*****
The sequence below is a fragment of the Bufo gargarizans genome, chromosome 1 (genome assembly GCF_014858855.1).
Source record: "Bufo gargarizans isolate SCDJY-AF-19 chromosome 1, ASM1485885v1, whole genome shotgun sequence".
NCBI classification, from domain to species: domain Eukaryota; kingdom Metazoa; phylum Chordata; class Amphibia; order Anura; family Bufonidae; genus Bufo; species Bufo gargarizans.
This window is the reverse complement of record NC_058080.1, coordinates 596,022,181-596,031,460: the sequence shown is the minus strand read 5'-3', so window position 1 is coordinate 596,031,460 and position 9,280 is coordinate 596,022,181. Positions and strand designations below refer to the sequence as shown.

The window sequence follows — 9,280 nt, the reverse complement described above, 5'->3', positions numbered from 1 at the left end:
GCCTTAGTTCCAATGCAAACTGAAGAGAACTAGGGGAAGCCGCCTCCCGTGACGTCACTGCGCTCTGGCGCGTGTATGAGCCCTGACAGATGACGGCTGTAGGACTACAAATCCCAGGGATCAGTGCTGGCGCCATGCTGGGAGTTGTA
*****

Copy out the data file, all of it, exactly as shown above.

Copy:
The sequence below is a fragment of the Bufo gargarizans genome, chromosome 1 (genome assembly GCF_014858855.1).
Source record: "Bufo gargarizans isolate SCDJY-AF-19 chromosome 1, ASM1485885v1, whole genome shotgun sequence".
NCBI classification, from domain to species: domain Eukaryota; kingdom Metazoa; phylum Chordata; class Amphibia; order Anura; family Bufonidae; genus Bufo; species Bufo gargarizans.
This window is the reverse complement of record NC_058080.1, coordinates 596,022,181-596,031,460: the sequence shown is the minus strand read 5'-3', so window position 1 is coordinate 596,031,460 and position 9,280 is coordinate 596,022,181. Positions and strand designations below refer to the sequence as shown.

The window sequence follows — 9,280 nt, the reverse complement described above, 5'->3', positions numbered from 1 at the left end:
GCCTTAGTTCCAATGCAAACTGAAGAGAACTAGGGGAAGCCGCCTCCCGTGACGTCACTGCGCTCTGGCGCGTGTATGAGCCCTGACAGATGACGGCTGTAGGACTACAAATCCCAGGGATCAGTGCTGGCGCCATGCTGGGAGTTGTA